By Molly Corso
At first glance, you might think that psychotherapy would be a natural fit for the South Caucasus country of Georgia, a society famed for its love of conversation and sharing emotions. But only now are Georgians turning to counseling to solve problems that would ordinarily have been left to families to resolve privately.
For decades, psychotherapy in Georgia has been bedeviled by its stigma from Soviet times, when going to a therapist meant that “you are insane . . . [or] seriously ill,” and resulted in “social marginalization,” according to one therapy patient. (It did not help that mental hospitals had often doubled as prisons for undesirables during the communist years.)
As many old social restraints crumble away, however, local psychologists and counselors say popular views of psychotherapy are also undergoing change.
“[N]ow, people are more free to talk about their problems . . .” noted Dr. Rezo Korinteli, a psychologist and a founder of the Georgian Association of Analytical Psychology.
“People were afraid before that you have to talk about some family problems,” he continued. “But, step by step, it became popular that you can go to a psychotherapist and talk about anything . . .”
There are no concrete figures for the number of psychotherapists in Georgia or how many Georgians seek out their services. Individual sessions in Tbilisi, the Georgian capital, top out at 30 lari ($18.21) per hour — inexpensive by American standards, but pricey in Georgia, where the average salary is around 500 lari a month ($303.60).
While Georgians have tended to eschew outside help for coping with a troublesome child or a runaway spouse, therapists increasingly are seen as worth the cost. “You are not a stranger,” said Dr. Korinteli. “You are an expert. They are coming here to find help.”
An uptick in complex social problems such as divorce (nearly threefold since 2001) and drug abuse, aggravated by widespread unemployment (more than 50 percent of the population, according to some unofficial estimates), helps explain the change, therapists say.
So does the support for therapy from an unexpected corner — the conservative Georgian Orthodox Church, ranked as the country’s most trusted institution, according to a 2011 poll by the Caucasus Research Resources Center.
In a January 10 sermon, the head of the Church, Patriarch Ilia II, urged the country’s “education ministry, families, parents, clergy, patriarch and president” to “pay attention to . . . psychology and philosophy” because “we need a youth that thinks . . . that will not allow mistakes . . . “
St. Andrew’s Georgian University in Tbilisi, a higher-education institution supported by the Church, has seen psychology become its most popular major, according to Dimitri Nadirashvili, the dean of the school of social sciences and law and the head of the psychology faculty. This year, the university had 80 applicants for just 25 places, he said.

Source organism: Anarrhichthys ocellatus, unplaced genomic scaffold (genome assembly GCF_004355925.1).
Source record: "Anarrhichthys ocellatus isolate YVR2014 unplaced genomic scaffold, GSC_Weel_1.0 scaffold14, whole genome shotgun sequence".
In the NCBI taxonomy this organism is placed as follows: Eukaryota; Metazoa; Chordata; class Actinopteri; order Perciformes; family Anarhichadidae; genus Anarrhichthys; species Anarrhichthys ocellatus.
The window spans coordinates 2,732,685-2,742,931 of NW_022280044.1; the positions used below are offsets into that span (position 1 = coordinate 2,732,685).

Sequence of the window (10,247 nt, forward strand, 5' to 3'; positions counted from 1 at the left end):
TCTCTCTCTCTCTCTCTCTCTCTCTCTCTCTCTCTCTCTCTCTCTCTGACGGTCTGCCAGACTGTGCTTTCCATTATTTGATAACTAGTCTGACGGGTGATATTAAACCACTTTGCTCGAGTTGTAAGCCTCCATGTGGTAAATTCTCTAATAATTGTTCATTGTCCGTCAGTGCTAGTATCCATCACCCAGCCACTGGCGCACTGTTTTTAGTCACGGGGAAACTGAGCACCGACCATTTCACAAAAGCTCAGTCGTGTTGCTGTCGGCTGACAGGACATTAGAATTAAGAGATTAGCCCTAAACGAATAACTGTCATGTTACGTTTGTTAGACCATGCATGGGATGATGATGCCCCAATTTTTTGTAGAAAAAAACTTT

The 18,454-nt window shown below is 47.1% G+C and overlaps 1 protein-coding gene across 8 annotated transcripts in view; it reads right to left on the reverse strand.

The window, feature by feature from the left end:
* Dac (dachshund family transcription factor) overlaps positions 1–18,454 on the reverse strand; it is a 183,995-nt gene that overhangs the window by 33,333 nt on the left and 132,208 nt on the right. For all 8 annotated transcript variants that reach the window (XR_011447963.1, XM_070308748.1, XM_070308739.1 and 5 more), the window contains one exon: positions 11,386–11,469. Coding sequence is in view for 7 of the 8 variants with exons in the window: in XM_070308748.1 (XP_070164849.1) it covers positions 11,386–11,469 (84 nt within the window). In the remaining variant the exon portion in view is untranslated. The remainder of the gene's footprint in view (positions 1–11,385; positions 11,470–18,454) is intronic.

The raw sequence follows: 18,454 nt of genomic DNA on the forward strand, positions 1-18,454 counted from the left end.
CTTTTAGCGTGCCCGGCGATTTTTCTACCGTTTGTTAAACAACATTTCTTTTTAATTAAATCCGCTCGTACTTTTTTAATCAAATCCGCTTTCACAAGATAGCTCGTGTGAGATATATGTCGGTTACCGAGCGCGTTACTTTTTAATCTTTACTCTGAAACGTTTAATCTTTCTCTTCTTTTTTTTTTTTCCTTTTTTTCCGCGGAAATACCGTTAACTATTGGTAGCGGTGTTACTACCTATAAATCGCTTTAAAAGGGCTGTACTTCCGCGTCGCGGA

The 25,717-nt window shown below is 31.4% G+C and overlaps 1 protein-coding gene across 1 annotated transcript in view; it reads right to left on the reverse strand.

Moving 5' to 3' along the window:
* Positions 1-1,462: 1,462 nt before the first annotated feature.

Nadirashvili, who credits the patriarch in part for the subject’s popularity, trains a group of 20 priests in psychotherapy; priests often send parishioners to therapy sessions, counselors say.
“There was a time [when Georgians felt shame at going to a psychotherapist], but we have gotten past that,” Nadirashvili commented.
Zaza Kvertskheshvili, an active church member and one of Dr. Korinteli’s clients, sees psychotherapy as a natural part of his faith.
Kvertskheshvili said that listening and developing empathy for others — a core part of the free, weekly 90-minute group therapy sessions he attends — dovetails with his efforts to live a religious life. Talking about his problems actually helped him more than the anti-depressants he finally agreed to use a decade ago, he added.
At the session in a Tbilisi suburb, Dr. Korinteli leads ten Georgians, including Kvertskheshvili, in discussion, teasing out insights into their problems as they speak about issues ranging from dominating relatives to runaway husbands. The conversation is frank and straightforward.
Yet compared with the numbers of psychotherapists found in any major Western metropolitan area, the number in Tbilisi, a city of just over 1.1 million, appears relatively modest – just 28, according to the city’s 2012 yellow pages.
Even that number, however, exists beyond government regulation. No official bodies exist to license practicing psychologists or to ensure that treatment adheres to established standards or ethics.
Nonetheless, the government has started hiring psychologists for everything from training police officers to using counseling as part of its juvenile probation program.
The Ministry of Labor, Health, and Social Services did not respond in time for publication to questions about the lack of regulatory bodies.
In the vacuum of government regulation psychologists like Drs. Korinteli and Nadirashvili are partnering with European and American professional associations to create accredited training programs.
Tbilisi State University psychologist Dr. Marine Chitashvili, a practicing clinical psychologist for 20 years, said the lack of oversight is a real problem, however.
“The real practice [today in Georgia] shows that everyone can claim that they are psychologists or psychotherapists or whatever, and what they are doing no one knows,” Chitashvili said. “And because you cannot go . . . anywhere and complain that some of your dear colleagues made an unethical decision . . . no one will listen.”
Patients, according to Dr. Chitashvili, suffer in the end, but little sign exists that that has discouraged the interest.
Ultimately, though, stressed Marina Tarasashvili, director of The Green House, a non-governmental organization that uses psychoanalysis to help troubled children, psychotherapy is “close to [the] Georgian mentality.”
Molly Corso is a freelance journalist who also works as editor of Investor.ge, a monthly publication by the American Chamber of Commerce in Georgia.